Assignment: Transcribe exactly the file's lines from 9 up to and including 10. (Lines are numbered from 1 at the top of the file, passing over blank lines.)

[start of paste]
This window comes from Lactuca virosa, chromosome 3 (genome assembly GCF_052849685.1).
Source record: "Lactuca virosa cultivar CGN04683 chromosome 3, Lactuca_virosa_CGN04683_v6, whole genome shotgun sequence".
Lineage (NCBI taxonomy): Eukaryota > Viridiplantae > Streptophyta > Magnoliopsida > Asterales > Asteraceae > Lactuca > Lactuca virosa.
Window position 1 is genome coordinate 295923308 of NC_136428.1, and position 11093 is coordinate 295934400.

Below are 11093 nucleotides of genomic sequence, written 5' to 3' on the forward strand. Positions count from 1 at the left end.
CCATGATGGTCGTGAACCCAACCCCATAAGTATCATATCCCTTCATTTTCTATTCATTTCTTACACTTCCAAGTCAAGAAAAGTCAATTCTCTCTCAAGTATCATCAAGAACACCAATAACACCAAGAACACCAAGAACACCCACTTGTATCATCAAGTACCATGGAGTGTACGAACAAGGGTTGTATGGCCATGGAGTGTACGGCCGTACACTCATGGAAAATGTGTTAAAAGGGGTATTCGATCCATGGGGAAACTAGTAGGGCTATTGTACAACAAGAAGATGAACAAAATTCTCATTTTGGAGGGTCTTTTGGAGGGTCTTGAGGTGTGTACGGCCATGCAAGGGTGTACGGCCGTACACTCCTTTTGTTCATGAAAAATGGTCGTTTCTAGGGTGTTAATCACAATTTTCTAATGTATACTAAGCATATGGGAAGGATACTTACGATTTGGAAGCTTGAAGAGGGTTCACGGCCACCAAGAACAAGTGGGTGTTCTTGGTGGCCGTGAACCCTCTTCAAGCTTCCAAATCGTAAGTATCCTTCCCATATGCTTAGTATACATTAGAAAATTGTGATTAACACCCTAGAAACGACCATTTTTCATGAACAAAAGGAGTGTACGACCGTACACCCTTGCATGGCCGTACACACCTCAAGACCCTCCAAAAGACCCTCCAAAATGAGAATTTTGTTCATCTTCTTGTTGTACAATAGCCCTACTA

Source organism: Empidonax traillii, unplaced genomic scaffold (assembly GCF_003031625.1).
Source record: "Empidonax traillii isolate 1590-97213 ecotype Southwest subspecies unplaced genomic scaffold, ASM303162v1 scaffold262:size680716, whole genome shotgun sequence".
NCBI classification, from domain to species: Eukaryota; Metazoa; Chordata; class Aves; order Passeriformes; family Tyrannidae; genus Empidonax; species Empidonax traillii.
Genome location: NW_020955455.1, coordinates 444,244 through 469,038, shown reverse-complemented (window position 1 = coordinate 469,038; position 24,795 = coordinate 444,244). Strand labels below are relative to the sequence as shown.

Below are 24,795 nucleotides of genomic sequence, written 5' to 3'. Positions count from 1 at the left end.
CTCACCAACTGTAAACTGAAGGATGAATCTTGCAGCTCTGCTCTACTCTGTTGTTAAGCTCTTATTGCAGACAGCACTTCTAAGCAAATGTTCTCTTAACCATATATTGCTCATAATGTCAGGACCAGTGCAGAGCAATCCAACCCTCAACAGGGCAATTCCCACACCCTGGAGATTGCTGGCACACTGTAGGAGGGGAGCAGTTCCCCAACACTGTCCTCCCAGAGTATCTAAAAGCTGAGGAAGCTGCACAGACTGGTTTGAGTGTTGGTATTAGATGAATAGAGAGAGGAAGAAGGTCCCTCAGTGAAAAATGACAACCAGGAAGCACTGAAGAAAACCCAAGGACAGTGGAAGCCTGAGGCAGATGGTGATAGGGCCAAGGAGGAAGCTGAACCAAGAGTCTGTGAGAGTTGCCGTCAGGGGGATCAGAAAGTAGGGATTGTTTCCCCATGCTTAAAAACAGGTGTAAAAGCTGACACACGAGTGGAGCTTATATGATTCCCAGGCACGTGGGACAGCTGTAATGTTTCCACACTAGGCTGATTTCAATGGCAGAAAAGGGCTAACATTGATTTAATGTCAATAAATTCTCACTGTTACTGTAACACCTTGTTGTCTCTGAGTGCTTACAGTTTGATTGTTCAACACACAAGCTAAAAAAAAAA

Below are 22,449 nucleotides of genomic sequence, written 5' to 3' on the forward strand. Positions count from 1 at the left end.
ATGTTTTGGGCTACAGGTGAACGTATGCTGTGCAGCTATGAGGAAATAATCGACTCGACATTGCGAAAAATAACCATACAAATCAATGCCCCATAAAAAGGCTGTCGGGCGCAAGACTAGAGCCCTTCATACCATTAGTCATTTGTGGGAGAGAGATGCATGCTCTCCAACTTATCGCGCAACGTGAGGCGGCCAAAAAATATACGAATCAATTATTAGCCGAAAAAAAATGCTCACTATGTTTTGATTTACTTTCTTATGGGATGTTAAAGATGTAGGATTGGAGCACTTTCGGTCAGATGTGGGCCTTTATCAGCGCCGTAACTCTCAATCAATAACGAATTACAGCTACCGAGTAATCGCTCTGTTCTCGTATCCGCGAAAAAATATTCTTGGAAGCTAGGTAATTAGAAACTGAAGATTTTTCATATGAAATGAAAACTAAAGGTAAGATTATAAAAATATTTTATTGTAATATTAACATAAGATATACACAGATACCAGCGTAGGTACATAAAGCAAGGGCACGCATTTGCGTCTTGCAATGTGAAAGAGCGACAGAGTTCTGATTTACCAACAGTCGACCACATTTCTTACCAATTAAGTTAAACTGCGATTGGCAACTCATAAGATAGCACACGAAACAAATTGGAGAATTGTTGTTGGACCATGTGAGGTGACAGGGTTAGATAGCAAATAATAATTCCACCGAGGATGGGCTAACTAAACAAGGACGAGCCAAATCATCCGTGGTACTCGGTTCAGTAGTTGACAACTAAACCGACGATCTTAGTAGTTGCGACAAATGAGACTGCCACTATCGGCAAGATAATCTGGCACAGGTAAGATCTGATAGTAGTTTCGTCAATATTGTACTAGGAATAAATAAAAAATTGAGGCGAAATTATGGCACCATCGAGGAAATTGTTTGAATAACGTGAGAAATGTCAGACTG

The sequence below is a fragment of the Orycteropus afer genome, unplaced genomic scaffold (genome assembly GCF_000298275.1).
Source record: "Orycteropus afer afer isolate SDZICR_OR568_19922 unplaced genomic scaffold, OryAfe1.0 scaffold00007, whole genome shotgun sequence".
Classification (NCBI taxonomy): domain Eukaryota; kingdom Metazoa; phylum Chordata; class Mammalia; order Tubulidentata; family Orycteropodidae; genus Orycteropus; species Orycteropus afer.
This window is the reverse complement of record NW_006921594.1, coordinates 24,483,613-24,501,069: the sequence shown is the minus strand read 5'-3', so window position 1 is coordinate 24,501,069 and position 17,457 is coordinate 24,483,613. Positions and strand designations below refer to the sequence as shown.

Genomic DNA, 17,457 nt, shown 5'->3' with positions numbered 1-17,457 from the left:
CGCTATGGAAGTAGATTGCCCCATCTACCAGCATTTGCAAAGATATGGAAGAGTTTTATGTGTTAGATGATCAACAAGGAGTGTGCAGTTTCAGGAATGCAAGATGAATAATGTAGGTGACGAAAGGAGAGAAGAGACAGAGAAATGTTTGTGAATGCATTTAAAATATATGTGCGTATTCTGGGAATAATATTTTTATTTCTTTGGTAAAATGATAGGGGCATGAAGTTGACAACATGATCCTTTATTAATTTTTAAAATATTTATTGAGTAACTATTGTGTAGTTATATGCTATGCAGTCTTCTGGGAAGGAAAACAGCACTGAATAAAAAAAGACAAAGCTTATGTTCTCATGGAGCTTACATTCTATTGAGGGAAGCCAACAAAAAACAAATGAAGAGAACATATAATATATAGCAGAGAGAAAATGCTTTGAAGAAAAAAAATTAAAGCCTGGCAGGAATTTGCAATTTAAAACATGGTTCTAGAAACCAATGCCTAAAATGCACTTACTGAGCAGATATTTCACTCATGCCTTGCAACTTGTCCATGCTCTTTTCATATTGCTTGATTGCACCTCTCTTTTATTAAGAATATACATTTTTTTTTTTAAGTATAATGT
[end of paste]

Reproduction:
NCBI classification, from domain to species: Eukaryota; Metazoa; Chordata; class Aves; order Passeriformes; family Tyrannidae; genus Empidonax; species Empidonax traillii.
Genome location: NW_020955455.1, coordinates 444,244 through 469,038, shown reverse-complemented (window position 1 = coordinate 469,038; position 24,795 = coordinate 444,244). Strand labels below are relative to the sequence as shown.